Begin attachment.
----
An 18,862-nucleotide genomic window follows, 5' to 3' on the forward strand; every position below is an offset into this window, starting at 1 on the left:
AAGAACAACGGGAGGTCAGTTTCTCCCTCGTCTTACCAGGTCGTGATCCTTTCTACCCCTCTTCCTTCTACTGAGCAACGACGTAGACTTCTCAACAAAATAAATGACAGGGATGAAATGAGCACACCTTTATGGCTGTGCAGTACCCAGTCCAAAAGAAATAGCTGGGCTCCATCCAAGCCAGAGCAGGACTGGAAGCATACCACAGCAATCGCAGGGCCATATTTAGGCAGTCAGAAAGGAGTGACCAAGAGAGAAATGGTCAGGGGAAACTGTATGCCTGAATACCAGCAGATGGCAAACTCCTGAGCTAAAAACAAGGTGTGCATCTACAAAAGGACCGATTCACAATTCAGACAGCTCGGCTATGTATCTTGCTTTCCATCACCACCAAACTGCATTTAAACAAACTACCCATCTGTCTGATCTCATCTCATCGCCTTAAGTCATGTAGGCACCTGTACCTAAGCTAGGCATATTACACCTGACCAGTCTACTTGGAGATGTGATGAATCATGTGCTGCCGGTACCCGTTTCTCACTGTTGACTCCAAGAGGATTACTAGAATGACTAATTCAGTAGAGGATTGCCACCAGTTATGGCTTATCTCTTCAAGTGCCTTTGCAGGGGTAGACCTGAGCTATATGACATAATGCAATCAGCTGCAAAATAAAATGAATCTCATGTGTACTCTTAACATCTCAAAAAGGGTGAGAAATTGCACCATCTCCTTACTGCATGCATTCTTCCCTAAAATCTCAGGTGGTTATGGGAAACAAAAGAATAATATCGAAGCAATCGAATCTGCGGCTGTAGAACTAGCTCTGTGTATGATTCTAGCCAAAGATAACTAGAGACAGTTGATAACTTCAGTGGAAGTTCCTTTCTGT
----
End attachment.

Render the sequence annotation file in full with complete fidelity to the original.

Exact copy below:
An 18,862-nucleotide genomic window follows, 5' to 3' on the forward strand; every position below is an offset into this window, starting at 1 on the left:
AAGAACAACGGGAGGTCAGTTTCTCCCTCGTCTTACCAGGTCGTGATCCTTTCTACCCCTCTTCCTTCTACTGAGCAACGACGTAGACTTCTCAACAAAATAAATGACAGGGATGAAATGAGCACACCTTTATGGCTGTGCAGTACCCAGTCCAAAAGAAATAGCTGGGCTCCATCCAAGCCAGAGCAGGACTGGAAGCATACCACAGCAATCGCAGGGCCATATTTAGGCAGTCAGAAAGGAGTGACCAAGAGAGAAATGGTCAGGGGAAACTGTATGCCTGAATACCAGCAGATGGCAAACTCCTGAGCTAAAAACAAGGTGTGCATCTACAAAAGGACCGATTCACAATTCAGACAGCTCGGCTATGTATCTTGCTTTCCATCACCACCAAACTGCATTTAAACAAACTACCCATCTGTCTGATCTCATCTCATCGCCTTAAGTCATGTAGGCACCTGTACCTAAGCTAGGCATATTACACCTGACCAGTCTACTTGGAGATGTGATGAATCATGTGCTGCCGGTACCCGTTTCTCACTGTTGACTCCAAGAGGATTACTAGAATGACTAATTCAGTAGAGGATTGCCACCAGTTATGGCTTATCTCTTCAAGTGCCTTTGCAGGGGTAGACCTGAGCTATATGACATAATGCAATCAGCTGCAAAATAAAATGAATCTCATGTGTACTCTTAACATCTCAAAAAGGGTGAGAAATTGCACCATCTCCTTACTGCATGCATTCTTCCCTAAAATCTCAGGTGGTTATGGGAAACAAAAGAATAATATCGAAGCAATCGAATCTGCGGCTGTAGAACTAGCTCTGTGTATGATTCTAGCCAAAGATAACTAGAGACAGTTGATAACTTCAGTGGAAGTTCCTTTCTGT